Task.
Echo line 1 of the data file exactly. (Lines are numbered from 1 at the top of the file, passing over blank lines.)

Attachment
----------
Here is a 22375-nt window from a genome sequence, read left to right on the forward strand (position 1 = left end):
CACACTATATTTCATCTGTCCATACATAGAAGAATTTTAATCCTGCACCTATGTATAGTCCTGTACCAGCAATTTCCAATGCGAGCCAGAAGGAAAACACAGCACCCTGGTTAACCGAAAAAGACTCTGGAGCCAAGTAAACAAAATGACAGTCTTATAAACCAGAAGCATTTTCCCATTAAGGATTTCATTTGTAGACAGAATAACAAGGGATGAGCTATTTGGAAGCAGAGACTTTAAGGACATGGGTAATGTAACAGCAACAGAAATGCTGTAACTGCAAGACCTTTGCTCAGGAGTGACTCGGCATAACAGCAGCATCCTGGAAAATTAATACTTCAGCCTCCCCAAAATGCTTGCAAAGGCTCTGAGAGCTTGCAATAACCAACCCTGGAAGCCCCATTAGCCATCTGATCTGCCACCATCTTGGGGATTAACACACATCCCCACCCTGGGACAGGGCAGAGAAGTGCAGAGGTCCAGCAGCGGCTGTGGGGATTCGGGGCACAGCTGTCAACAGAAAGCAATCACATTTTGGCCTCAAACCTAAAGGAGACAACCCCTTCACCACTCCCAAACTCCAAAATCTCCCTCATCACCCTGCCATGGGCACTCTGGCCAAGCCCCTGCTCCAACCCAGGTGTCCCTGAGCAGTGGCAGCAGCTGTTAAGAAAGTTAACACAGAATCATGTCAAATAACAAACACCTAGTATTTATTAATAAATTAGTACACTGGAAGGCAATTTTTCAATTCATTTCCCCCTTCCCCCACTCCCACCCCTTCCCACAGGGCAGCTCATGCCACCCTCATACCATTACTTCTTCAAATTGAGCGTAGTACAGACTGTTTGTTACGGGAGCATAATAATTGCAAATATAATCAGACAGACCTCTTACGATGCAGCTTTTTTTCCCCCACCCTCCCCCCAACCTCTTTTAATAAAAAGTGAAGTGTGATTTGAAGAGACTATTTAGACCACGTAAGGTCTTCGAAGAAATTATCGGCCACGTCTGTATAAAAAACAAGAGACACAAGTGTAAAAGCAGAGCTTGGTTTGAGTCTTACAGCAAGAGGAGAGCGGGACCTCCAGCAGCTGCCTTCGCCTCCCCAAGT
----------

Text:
Here is a 22375-nt window from a genome sequence, read left to right on the forward strand (position 1 = left end):